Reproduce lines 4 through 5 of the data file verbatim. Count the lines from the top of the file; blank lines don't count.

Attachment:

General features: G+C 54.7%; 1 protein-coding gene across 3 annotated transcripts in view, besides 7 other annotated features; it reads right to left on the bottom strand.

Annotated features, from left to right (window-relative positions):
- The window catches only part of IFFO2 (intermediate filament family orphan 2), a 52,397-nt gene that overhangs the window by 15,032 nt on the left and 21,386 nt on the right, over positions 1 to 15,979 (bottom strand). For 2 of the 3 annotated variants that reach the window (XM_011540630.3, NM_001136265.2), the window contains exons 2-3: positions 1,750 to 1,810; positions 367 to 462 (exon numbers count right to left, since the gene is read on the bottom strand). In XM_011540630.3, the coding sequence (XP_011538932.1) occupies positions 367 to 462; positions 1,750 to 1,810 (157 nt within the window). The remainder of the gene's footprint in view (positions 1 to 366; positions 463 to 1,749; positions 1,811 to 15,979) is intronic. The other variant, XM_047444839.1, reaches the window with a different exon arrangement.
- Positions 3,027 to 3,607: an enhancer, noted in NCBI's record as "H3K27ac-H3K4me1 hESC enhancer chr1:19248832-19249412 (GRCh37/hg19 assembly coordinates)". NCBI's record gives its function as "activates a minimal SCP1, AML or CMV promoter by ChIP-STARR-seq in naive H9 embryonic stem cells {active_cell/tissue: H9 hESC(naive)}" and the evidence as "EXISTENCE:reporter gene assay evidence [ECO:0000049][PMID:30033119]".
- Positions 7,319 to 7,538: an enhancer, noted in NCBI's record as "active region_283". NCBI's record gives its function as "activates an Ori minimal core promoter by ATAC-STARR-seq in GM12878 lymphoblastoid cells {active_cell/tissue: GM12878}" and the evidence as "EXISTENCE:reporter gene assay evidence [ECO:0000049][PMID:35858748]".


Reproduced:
- Positions 3,027 to 3,607: an enhancer, noted in NCBI's record as "H3K27ac-H3K4me1 hESC enhancer chr1:19248832-19249412 (GRCh37/hg19 assembly coordinates)". NCBI's record gives its function as "activates a minimal SCP1, AML or CMV promoter by ChIP-STARR-seq in naive H9 embryonic stem cells {active_cell/tissue: H9 hESC(naive)}" and the evidence as "EXISTENCE:reporter gene assay evidence [ECO:0000049][PMID:30033119]".
- Positions 7,319 to 7,538: an enhancer, noted in NCBI's record as "active region_283". NCBI's record gives its function as "activates an Ori minimal core promoter by ATAC-STARR-seq in GM12878 lymphoblastoid cells {active_cell/tissue: GM12878}" and the evidence as "EXISTENCE:reporter gene assay evidence [ECO:0000049][PMID:35858748]".